As older renewable energy installations come to the end of their useful life, countries urgently need to work out what to do with the waste.
In the excitement about the role of renewable energy in helping countries tackle climate change, two important challenges are often overlooked.
The energy transition aims for a sustainable economy based on renewable, or low-carbon power. But making the necessary wind turbines, solar panels, electric car batteries, and other green products requires vast amounts of resources. Extracting them creates emissions of their own, as well as causing environmental degradation and, in many instances, social problems.
Equally problematic is the challenge of recycling, storing and disposing of the waste created when products come to the end of their useful life.
Since most renewable installations are relatively new, waste has been largely limited to outdated or damaged products. However, with older wind and solar farms starting to reach the end of their useful life, questions are being asked about what will happen to the waste, especially since the amount currently being generated will be dwarfed by what lies ahead.
In most countries, blades are usually cut down and buried in landfill sites. The problem is that in the US alone around 8,000 blades are due to be removed in each of the next four years. According to one report, the country will have more than 720,000 tonnes of blades to dispose of over the next 20 years.1
The issues associated with dumping turbine blades in landfill sites may seem trivial compared with those associated with burning fossil fuels and dealing with nuclear waste. Nevertheless, the public image of an industry keen to promote its environmental credentials threatens to be tarnished, especially if the mass disposal of blades overwhelms existing landfill capacities. The race is on to find a better solution.
Solar’s record growth
Although the world may have been building wind farms at a rapid rate, the sector’s growth pales in comparison with that of solar energy. According to the International Energy Agency, solar output grew more than any other source of energy for the first time in history in 2016.2
Solar Power Europe believes global installed capacity will more than double by the end of 2025, and under optimal conditions could be three times larger than today. Some countries look set for even quicker growth. Wood Mackenzie, the energy research and consultancy group, reckons the size of the US solar fleet will more than quadruple by 2030.3
The rapid growth in solar power generation comes with an important caveat
However, while the rapid growth in solar power generation is welcome from the perspective of tackling climate change, it comes with an important caveat. In an industry where circular solutions such as recycling remain woefully inadequate, the sheer volume of discarded panels looks set to become a key issue.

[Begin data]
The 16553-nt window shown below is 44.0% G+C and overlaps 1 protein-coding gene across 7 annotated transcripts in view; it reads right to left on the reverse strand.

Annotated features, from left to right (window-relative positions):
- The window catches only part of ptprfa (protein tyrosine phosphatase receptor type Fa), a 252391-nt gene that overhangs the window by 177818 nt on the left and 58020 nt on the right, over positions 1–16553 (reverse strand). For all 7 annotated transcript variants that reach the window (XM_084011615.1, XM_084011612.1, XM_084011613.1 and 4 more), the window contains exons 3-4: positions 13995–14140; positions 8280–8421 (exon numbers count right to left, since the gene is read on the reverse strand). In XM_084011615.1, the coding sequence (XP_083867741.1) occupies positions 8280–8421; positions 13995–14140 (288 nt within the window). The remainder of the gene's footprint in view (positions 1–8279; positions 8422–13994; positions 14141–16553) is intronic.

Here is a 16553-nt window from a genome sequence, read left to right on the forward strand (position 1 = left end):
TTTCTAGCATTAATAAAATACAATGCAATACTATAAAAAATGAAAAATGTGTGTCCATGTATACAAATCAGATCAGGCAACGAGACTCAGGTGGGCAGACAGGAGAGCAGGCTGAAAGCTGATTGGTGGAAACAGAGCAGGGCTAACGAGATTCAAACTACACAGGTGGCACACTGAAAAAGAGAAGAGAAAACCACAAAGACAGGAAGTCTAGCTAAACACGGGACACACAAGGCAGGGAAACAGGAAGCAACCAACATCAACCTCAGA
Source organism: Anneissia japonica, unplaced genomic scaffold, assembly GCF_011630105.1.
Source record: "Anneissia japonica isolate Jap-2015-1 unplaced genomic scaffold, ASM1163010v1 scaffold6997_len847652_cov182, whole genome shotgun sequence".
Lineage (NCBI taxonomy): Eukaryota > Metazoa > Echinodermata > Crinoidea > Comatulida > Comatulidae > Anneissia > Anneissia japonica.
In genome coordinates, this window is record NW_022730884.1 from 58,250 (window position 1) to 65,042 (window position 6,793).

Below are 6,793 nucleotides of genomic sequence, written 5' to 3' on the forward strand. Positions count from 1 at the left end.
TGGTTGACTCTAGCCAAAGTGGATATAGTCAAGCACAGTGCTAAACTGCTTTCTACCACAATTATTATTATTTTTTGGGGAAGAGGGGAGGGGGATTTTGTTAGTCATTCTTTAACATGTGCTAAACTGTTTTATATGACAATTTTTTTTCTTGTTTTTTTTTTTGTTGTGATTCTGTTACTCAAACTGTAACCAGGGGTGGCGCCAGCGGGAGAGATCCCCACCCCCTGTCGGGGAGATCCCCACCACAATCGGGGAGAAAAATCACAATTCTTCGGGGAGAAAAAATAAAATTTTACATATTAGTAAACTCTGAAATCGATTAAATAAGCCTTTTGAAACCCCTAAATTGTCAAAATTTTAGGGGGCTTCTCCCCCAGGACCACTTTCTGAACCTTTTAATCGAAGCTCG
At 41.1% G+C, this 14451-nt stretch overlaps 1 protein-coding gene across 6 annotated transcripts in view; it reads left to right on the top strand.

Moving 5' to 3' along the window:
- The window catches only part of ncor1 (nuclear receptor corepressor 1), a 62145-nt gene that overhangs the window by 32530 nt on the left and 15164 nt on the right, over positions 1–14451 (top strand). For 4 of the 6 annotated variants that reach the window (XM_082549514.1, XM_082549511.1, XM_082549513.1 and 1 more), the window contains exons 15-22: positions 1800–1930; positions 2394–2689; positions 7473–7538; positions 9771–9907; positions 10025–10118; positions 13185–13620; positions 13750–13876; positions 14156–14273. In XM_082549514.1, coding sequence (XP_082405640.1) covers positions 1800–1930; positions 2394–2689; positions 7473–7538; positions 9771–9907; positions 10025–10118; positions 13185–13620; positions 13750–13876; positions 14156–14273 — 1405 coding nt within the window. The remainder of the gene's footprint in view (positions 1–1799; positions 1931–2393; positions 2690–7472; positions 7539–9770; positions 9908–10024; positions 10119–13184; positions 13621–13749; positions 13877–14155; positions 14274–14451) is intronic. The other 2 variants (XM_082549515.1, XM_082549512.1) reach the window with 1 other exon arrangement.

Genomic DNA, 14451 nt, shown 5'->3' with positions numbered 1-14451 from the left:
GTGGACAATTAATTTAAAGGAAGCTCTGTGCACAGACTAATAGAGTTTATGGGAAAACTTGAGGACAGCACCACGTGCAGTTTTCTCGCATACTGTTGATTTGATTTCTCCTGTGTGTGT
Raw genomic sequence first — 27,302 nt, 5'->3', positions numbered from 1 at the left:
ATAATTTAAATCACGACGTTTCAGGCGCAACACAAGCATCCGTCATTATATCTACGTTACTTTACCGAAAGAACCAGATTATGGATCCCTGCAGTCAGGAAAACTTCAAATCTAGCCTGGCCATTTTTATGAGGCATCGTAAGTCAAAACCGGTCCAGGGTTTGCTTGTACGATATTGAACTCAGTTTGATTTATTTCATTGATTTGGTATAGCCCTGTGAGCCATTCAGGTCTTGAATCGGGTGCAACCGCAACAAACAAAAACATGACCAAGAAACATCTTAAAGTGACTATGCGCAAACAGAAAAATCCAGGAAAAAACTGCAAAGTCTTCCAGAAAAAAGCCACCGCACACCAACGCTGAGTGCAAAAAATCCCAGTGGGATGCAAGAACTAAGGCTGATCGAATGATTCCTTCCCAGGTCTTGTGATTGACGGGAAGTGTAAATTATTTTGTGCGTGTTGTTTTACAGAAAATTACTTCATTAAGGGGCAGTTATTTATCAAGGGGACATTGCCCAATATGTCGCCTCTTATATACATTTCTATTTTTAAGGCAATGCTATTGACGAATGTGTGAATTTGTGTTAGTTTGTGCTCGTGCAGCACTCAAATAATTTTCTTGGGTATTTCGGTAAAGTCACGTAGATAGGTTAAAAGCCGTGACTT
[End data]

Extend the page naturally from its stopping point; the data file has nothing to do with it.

Solar uses more raw materials per unit of electricity generated than all other energy sources, in most cases by a significant margin. A report published by the International Energy Agency Photovoltaic Power Systems Programme and International Renewable Energy Agency in 2016 said up to eight million tonnes of waste were expected to have accumulated by 2030, rising to as much as 78 million tonnes by 2050.4
The issue of solar waste is not only one of volume. Solar panels contain toxic metals like lead, which can damage the nervous system, as well as cadmium, a known carcinogen. Both are known to leach out of existing e-waste dumps into drinking water supplies.
Nimbyism and nuclear
Nowhere is the waste challenge more evident than in nuclear energy. Providing about ten per cent of the world’s electricity from around 445 reactors, it is the second largest source of low-carbon power.
The world has yet to build a single permanent disposal facility
More than sixty years after the first commercial power plants began operating, the world has yet to build a single permanent disposal facility.
For now, waste accumulates mainly where it is generated – at the power plants and processing facilities. Some of it has been sitting in interim storage for decades.
While it remains to be seen how important a role it will play in helping the world combat climate change, the nuclear industry’s inability to find a permanent home for its waste has been a long-standing impediment to more widespread adoption of the technology.
Darryl Murphy, managing director of infrastructure at Aviva Investors, says nuclear’s waste problem provides a salutary lesson to investors in renewables why they need to confront the issue head on, even if the problem of dealing with waste from wind and solar pale in comparison.
Companies providing support services or new technologies to the green energy sector are well placed to grow rapidly over time
Murphy believes this means companies providing support services or new technologies to the green energy sector are well placed to grow rapidly over time. That should in turn provide attractive investment opportunities once the regulatory landscape becomes clearer.
While there’s no denying the important contribution of renewables to combatting climate change, for waste to be dealt with in an environmentally friendly way, people need to have confidence governments are taking the issue seriously by mandating recycling.